Information Operations in a Multi-Domain Operations Battlespace

Emphasizing information operations in multi-domain operations elevates multi-domain ops and integrated warfare.

Estimated time to read: 7 minutes

By Donald “Tommy” Thomas Aretz II

Information Operations (IO) is not a new concept when waging war. However, gains in technology combined with an increasingly connected world have changed the warfighting environment. Thus, US military minds are now having to take a fresh look at how IO and Multi-Domain Operations (MDO) are connected in a 21st century battlespace. This article will introduce two main concepts. The first is information as the seventh joint warfighting function, of which IO is a major component. The second is MDO, which is a focus area of the Chief of Staff for the US Air Force. This article will also look at initial ideas as to how these two warfighting concepts are integral to the future of warfare. While the new information function addresses the entirety of “information,” this article specifically addresses aspects that relate to IO.

While the impact of information has always been the same, it has not been until the last couple years where the acknowledgement of that impact has become a significant factor in the media, politics, and US military affairs. Perhaps the most widely known instance is the Russian information warfare interference during the last US presidential election. To properly protect and defend the US from its adversaries and competitors, the Chairman of the Joint Chiefs of Staff approved Information as the seventh joint warfighting function. The Information function is a mechanism that enables the US military to deliberately integrate the application of Information to influence relevant actors, and focuses on the pervasive nature of information within war. US military minds have realized they can no longer ignore the effects of information on our national security.

Information Operations is a subset of the Information function that focuses on the employment of military capabilities to change adversary behavior. Two key elements to understand IO are the Information Environment (IE), and Information Related Capabilities (IRCs). The IE is “the aggregate of individuals, organizations, and systems that collect, process, disseminate, or act on information.” IRCs are “the tools, techniques, or activities that affect any of the three dimensions of the information environment,” and are not limited to traditional employments like radio broadcasts or leaflets. An IRC is any capability used to affect behavior through the full range of military operations. A deliberate strike, signature management, social media, and effects through cyberspace are all examples of potential IRCs. Information Operations do not own any IRCs, but rather uses them in integrated planning with other capabilities. With the release of the Information function, IO and its doctrine are being re-examined to incorporate the effects of information on military operations.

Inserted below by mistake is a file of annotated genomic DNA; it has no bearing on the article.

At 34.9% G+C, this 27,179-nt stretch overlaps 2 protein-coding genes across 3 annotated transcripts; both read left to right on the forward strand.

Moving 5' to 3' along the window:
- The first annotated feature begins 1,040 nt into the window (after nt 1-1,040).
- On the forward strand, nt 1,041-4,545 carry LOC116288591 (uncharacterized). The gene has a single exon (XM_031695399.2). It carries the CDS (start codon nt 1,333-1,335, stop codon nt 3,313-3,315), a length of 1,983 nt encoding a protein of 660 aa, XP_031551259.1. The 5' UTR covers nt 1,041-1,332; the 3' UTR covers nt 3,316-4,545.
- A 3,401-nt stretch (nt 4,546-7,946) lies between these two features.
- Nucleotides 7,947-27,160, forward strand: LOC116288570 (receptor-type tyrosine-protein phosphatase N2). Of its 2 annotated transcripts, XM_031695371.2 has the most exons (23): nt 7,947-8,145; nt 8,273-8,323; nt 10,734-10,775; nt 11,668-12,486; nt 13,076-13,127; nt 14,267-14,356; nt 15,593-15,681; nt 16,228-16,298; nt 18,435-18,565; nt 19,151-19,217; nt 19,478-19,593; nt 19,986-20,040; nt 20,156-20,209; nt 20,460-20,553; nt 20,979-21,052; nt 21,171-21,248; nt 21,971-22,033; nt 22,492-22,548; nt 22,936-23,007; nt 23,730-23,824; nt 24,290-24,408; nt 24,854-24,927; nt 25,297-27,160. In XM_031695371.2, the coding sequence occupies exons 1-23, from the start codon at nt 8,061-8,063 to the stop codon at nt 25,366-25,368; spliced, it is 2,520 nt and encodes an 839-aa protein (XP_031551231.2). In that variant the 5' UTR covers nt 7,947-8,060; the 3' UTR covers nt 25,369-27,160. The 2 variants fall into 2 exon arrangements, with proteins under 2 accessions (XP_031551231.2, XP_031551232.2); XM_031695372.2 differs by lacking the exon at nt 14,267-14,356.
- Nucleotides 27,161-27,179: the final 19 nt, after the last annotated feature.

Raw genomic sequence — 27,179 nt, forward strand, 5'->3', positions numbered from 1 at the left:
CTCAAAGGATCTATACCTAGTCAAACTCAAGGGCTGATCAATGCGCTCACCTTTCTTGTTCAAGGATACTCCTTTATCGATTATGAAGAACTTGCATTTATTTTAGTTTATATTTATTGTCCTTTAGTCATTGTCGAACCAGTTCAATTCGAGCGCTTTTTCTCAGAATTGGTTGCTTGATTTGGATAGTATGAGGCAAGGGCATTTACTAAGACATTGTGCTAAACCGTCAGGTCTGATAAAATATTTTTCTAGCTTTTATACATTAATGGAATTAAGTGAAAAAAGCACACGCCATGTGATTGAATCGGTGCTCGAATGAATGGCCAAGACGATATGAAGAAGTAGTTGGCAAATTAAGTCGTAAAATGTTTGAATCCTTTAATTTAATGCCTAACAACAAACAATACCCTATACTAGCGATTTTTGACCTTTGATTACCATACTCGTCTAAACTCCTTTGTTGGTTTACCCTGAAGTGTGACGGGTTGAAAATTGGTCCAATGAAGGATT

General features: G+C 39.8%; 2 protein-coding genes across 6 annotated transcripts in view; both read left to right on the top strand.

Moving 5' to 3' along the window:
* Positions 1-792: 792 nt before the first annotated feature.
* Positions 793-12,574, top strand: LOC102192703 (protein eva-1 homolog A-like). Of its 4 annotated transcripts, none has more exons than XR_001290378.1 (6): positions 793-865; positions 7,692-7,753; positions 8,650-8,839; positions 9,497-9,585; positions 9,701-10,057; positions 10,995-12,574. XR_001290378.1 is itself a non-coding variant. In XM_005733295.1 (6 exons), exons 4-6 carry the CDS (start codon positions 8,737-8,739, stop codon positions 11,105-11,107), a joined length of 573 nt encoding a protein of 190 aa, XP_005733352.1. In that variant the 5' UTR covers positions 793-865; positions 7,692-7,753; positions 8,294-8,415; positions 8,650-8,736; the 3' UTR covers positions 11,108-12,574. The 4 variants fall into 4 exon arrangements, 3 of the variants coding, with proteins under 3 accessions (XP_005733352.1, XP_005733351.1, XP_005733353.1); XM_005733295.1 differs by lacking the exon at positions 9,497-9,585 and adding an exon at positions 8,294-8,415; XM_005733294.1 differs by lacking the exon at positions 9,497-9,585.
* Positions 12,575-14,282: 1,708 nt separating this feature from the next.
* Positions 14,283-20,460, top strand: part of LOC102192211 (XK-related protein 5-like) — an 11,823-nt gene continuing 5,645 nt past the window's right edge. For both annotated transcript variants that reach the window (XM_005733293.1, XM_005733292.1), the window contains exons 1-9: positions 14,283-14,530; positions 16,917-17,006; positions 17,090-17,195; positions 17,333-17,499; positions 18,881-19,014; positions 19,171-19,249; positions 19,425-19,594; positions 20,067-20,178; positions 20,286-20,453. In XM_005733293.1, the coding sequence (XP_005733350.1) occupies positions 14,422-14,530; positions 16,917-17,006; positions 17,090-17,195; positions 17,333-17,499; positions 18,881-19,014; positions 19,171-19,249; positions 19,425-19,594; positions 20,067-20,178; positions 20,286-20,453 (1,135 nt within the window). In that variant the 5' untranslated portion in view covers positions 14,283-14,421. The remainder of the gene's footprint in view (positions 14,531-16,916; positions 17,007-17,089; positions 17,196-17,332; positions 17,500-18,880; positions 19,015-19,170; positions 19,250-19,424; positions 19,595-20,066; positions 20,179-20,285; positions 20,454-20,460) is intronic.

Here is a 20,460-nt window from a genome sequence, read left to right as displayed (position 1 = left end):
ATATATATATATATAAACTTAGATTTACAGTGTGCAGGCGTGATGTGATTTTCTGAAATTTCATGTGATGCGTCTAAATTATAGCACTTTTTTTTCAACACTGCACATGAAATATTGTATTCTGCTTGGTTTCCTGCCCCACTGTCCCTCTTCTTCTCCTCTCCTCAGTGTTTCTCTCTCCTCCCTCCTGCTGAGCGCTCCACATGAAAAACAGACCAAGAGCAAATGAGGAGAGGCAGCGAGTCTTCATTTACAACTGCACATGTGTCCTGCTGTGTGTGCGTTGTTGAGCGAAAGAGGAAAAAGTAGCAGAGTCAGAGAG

Another area the US military is trying to understand is Multi-Domain Operations, also known as Multi-Domain Battle (MDB) in the US Army. Through advances in Command, Control, Computers, Communications, Intelligence, Surveillance, and Reconnaissance (C4ISR) for both the US military and potential adversaries, military leaders realize the need to integrate operations faster and smarter, provide more options to commanders, and to maintain decision advantage. While MDO — the ability to transition and generate effects in all domains in a synchronized  manner — is not a new concept, the success of future conflicts will critically depend on advanced multi-domain operations (AMDO). The difference between the two levels of MDO is that AMDO brings together multiple dilemmas in all domains simultaneously at a tempo our adversary cannot match.


AOC operations floor, where the integrated execution of AMDO and IO would take place.

Looking at the definitions and concepts of IO and MDO, both are intrinsically linked. The Information Environment (IE) permeates all domains, and the application of IO in the IE affects all domains. In previous conflicts, integrated operations focused primarily on the application of lethal fires to achieve commander objectives. Airpower, in support of Joint Task Force objectives, was used to remove an adversary’s Integrated Air Defense System, provide close air support, or cause deep strikes on command-and-control posts or supply lines, while achieving air superiority. All operations, on both land and air, were integrated from a concept, but tasked and commanded-and-controlled separately. These types of operations were still considered MDO, but they did not reach the level that advanced MDO is working towards. The theories of advanced MDO are still being written, but those theories realize that plans and operations for advanced MDO must be interconnected from the strategic to tactical level of warfare, and that lethal and non-lethal operations must be equally “baked” in at all levels.